May 8, 2019
Continuing my westward exploration of the Finger Lakes Trail (FLT), this would be my last new section of trail partially within Shindagin Hollow State Forest. On my last hike here, I had turned back at the top of Braley Hill, not at a road crossing. Today I parked at the trailhead on Ridgeway Road and hiked east until I reached the trail junction on the top of Braley Hill, then re-traced my steps the way I came. Much of the hike was through private property; only the eastern extent lies within State Forest lands. I am so grateful to the landowners who so kindly allow these hiking easements. The trailhead on Ridgeway Road is right off someone's driveway. What gracious folks!
May 5, 2019
For this hike, I parked at the Emhoff Road crossing, and Frankie and I hiked south to Clark Road and back. This section of the North Country National Scenic Trail (NCT) follows the Link Trail, which takes its name because it connects the Finger Lakes Trail and the Erie Canal Trail. I had offered Frankie several hikes to choose from and this was his selection for today. He had hiked the adjacent section to the north in October 2016, and the section to the south into Cazenovia for dinner with Erwin last November. So this hike filled a gap for him (I had hiked it previously by myself). It was overcast and I carried our raincoats, but we never needed them.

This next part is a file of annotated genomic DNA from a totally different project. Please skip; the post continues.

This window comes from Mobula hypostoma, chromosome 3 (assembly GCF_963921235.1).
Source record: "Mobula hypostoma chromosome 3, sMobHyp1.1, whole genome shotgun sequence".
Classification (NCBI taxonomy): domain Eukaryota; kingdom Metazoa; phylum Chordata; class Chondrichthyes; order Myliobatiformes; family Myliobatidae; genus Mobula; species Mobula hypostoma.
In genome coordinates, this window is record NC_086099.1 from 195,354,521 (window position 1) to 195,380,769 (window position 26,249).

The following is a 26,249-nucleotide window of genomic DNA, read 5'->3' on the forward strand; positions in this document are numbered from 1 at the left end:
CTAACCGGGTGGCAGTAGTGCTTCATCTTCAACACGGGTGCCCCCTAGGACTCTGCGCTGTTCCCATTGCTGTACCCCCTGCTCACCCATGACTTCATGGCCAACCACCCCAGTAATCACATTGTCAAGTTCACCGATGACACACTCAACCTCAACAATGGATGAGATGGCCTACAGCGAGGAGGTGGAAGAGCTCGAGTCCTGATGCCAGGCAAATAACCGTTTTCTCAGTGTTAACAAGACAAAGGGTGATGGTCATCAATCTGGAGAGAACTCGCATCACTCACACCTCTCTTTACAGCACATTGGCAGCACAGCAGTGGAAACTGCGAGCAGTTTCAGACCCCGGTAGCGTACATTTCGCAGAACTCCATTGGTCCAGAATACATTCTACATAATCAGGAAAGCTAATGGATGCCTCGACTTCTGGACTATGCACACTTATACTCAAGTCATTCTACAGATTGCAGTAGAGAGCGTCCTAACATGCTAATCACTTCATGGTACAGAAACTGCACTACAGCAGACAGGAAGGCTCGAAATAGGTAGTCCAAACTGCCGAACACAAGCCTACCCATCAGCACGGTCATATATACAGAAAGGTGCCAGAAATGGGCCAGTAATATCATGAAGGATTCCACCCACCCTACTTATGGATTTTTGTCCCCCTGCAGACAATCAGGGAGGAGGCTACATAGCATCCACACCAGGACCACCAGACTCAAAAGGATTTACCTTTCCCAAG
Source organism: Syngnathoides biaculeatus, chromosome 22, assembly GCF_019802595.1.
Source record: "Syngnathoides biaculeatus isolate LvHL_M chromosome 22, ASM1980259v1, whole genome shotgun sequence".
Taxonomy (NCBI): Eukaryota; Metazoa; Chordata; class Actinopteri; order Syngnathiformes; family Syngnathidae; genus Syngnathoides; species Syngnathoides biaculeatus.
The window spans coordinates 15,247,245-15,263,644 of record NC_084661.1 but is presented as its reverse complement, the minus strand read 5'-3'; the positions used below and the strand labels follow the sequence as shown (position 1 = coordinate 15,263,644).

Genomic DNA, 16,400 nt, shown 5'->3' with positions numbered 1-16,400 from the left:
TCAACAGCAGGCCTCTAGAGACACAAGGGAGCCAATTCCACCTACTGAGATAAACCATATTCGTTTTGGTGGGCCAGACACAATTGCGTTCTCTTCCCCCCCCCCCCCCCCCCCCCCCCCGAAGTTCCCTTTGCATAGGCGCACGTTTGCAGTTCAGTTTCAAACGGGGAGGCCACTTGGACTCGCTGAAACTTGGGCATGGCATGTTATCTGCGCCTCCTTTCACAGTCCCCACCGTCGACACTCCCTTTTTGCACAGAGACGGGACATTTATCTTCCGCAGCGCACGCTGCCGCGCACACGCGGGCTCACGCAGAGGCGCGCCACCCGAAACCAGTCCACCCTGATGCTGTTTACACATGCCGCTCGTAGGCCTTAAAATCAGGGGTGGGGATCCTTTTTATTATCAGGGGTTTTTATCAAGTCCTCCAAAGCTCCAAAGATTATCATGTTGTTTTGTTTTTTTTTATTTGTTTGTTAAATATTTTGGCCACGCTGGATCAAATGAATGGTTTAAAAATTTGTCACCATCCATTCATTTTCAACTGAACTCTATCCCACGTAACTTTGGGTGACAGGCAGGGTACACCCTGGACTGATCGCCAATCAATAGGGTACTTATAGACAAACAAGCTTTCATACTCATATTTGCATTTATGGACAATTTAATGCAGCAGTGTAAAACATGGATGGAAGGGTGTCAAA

April 24, 2019
For this Finger Lakes Trail hike, I parked on Shindagin Hollow Road in Shindagin Hollow State Forest. It was to be another double out-and-back, as has been a trend lately. First I followed the white blazes northeast, until I reached the charming lean-to that had been my turnaround point two weeks ago. Then I re-traced my steps to the car, crossed the road, and continued northwest up some steep slopes, passing an old foundation. I crossed Braley Hill Road, and kept going until I got to the high point of Braley Hill, then turned back toward my car and the long drive back for school pick up.
April 21, 2019
Frankie and I often take an Easter hike (which is exactly like an ordinary hike except it involves a lot more candy). Today we convinced Erwin to join us. We went to Tioughnioga Wildlife Management Area, parking at the trailhead for the Link Trail on Irish Hill Road. For the first part of the hike, the North Country National Scenic Trail (NCT) follows the Link Trail. Then on Holmes Road, they diverge, with the Link Trail continuing south and the NCT following the Onondaga Trail southeast. We took the NCT into the woods. I keep meaning to come back and hike the Link Trail south from here, but I haven't gotten around to it yet. I'm just a little too obsessed with the Finger Lakes Trail.
April 10, 2019